I thought this might be of use to her in that the blog has apparently become an unofficial source of information and advice on international romance, and the wonderful young ladies have much to say on several topics, including how to deal with long-distance romance, deciding where to live, and many other subjects.

Anyway. I love your show, and I just thought that this bit of info might be useful to a young woman who’s obviously rather tormented.

J.”

Not that we’re trying to blow our own horn. Well, we are a little–but only because we are  American and are born comfortable in doing so. Oh, and we’re also very proud and very grateful for our devoted readers that always keep us inspired. Now go listen to Dan’s cheeky advice for this lovelorn lady! And of course, what do you think–was his advice spot on?

With love,

Peaceful, Yankeebean and Pacificbird xxx

Dating a British man–perhaps lacking in romance, but at least still buying you that raunchy lingerie…

yahooavatar15Don’t say we didn’t warn you. Oh, but we did, darlings, we did! Perhaps your British man will only order kinky lingerie for you over the internet, didn’t go bonkers for you on Valentine’s Day, and rarely writes you sappy poems or a song… and its not just us 3 Shes not From Yorkshire lasses that have noticed. Its just that some British blokes (the ones with a stiff upper lip, I think) might not be as cuddly wuddly and over the top as you hoped (well, when compared to your last American lovah). It is just the way it could be for you here in Brittania. What? You thought all English men were like Mr. Darcy and Hugh Grant? Ummm…..

It seems that British men might not be as romantic as you want them to be says a new study. As an American women who is used to a different style of wooing, this could come as a shocker for an uninformed new woman abroad not- in-the-know.  British romance from those silly movies you’ve seen? Sorry, honey. This little fact is one that you might discover as an American women coming to the UK. Roughly, it is in the same category that a) attempting sex at an English B&B is debatable b)you really should descale your tea-kettle every so often, c ) you could think that English radio is a dictatorship, and d) that public toilets in England will generally have no loo roll.

The Times just published a little blurb about British men and their um… deficiencies last month (19/7/09):

British men are among the least romantic in the world. In a study of 6,500 men and women from across the world, psychologist Richard Weisman found that British men were 10% less likely to make romantic gestures then men from other countries. Only 32% of Brit men have written a song or poem for their loved one, compared with 41% of non-British men, and only 44% had taken their other halves on a surprise holiday compared with 51% elsewhere. The study also found that British men mistakenly  believe that buying sexy lingerie is the key to a woman’s heart, when what really want are little gestures and a cup of tea in bed. (I say Oh the ecstasy!!! The rapture!!)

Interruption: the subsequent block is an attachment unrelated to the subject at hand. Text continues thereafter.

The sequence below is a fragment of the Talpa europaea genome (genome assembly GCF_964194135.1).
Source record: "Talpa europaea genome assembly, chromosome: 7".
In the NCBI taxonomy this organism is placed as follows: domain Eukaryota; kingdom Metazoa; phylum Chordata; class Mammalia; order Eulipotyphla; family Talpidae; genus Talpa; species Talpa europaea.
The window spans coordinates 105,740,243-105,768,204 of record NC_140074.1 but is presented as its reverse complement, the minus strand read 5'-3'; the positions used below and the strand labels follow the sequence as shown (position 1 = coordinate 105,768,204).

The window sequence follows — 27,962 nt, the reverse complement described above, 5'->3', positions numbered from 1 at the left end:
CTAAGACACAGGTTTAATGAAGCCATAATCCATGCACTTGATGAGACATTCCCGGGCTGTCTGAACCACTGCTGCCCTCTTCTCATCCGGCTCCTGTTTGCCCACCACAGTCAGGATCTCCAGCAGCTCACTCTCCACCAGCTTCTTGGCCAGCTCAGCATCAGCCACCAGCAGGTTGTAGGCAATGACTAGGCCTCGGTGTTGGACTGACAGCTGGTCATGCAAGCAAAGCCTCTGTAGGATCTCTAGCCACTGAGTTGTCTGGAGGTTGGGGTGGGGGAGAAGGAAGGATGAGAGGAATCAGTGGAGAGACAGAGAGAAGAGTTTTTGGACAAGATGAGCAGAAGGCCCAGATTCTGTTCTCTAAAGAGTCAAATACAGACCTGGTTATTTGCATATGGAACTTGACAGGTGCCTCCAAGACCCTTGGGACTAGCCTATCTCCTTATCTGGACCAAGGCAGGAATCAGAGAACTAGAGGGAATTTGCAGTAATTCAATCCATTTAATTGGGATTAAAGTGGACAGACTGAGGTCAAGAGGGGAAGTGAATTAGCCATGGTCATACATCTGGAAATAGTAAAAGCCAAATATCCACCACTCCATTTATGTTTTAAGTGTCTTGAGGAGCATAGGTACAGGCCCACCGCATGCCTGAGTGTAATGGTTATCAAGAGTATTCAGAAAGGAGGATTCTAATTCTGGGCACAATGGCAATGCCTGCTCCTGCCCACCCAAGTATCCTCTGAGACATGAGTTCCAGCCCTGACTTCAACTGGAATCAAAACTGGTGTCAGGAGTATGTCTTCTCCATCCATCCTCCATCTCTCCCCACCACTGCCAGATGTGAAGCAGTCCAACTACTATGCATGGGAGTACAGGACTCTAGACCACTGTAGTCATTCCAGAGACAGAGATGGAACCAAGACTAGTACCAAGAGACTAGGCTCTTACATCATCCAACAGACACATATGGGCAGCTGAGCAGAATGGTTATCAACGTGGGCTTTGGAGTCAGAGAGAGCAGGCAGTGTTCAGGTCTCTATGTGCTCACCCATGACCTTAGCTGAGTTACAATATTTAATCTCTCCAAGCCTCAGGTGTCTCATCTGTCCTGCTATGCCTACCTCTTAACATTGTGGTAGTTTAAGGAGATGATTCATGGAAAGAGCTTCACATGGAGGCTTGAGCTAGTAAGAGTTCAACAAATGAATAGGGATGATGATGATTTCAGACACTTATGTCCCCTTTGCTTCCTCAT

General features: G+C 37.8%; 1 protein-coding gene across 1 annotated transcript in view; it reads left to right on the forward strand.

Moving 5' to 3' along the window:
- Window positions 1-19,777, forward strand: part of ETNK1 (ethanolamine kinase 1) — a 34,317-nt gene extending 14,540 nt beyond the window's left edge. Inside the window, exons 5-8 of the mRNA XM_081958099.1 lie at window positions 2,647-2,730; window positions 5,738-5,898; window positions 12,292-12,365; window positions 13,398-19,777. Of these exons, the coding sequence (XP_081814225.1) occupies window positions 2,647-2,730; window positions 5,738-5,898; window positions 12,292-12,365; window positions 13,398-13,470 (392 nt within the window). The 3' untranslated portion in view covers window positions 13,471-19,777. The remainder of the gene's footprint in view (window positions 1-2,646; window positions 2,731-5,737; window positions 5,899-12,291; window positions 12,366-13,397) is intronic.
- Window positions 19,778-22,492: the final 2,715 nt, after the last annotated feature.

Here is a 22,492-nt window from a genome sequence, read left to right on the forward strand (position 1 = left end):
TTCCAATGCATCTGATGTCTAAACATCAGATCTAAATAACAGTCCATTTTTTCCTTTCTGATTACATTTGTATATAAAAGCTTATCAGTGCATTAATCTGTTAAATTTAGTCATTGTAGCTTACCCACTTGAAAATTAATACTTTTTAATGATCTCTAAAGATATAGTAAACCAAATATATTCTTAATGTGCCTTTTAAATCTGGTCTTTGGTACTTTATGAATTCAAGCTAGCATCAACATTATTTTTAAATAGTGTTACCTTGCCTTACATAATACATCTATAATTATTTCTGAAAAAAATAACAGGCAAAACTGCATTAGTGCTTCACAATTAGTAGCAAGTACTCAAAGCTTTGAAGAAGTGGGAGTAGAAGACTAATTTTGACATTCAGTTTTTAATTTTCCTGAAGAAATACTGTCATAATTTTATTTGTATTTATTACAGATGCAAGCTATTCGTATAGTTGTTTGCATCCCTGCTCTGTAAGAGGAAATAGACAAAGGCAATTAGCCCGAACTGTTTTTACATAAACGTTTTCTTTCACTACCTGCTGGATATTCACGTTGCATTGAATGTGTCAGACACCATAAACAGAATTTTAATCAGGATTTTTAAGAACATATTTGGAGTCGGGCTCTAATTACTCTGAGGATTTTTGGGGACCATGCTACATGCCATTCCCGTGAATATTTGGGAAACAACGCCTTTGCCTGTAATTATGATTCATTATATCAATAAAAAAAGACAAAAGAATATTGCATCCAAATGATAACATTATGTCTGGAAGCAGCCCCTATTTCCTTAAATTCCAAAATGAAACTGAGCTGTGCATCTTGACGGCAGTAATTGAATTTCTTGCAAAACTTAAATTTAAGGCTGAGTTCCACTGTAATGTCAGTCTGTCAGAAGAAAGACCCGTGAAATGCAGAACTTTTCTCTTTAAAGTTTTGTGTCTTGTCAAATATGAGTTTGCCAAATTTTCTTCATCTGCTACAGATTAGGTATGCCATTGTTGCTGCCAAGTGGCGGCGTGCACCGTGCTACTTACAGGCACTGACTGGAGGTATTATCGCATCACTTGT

But wait! Before you despair over the lack of recieving impromptu holidays to Torremelinos and Lindt semi-dark, take heart as this seems to be the average British male behaviour.

ps. Funnily enough, the most romantic British man I’ve come across would be Mr. Chavtastic.

British Men– murderers, self-depricating, and not loved by British Women?

yahooavatar15Oh, we have tons of posts about British Men. When the mood strikes, we write about our experiences because our British Men are a big part of our lives. We’re dating them, sleeping with them, married to them, bickering with them, getting visas for them…But enough about what we think! What do other ladies think about British Men?

Click here for a blogger who thinks that “British men can be scary” because of  manky murder cases she read about in Britain (well if you only read the murder stories you would be scared, right?). This lady wrote this in jest… I think.  Here is an excerpt:

“British men have been in the news a lot lately, but not for their admirable qualities. In fact, these men are rather jealous and insensitive and, oh, have a habit of murdering their partners. EXHIBIT #1: Colin Scully, a jealous husband, admitted to police that he strangled his wife Tracey to death after she called out “Paul” while they were having sex…”

Then there is Alexandra Hope, a British feminist. She gives us her take on what British women think of their male counterparts– and its not good. She writes that in comparison to her peers, even Americans ‘in their lack of sophistication’ are at least bunny boilers. I am not sure if she wishes British women were bunny boilers too? Does this make her sad? This specific bunny boiler comment makes me feel very patriotic, of course. “Well God Bless America” is what I say to you, my little feminista honey!. Anyway, here is an excerpt of her post: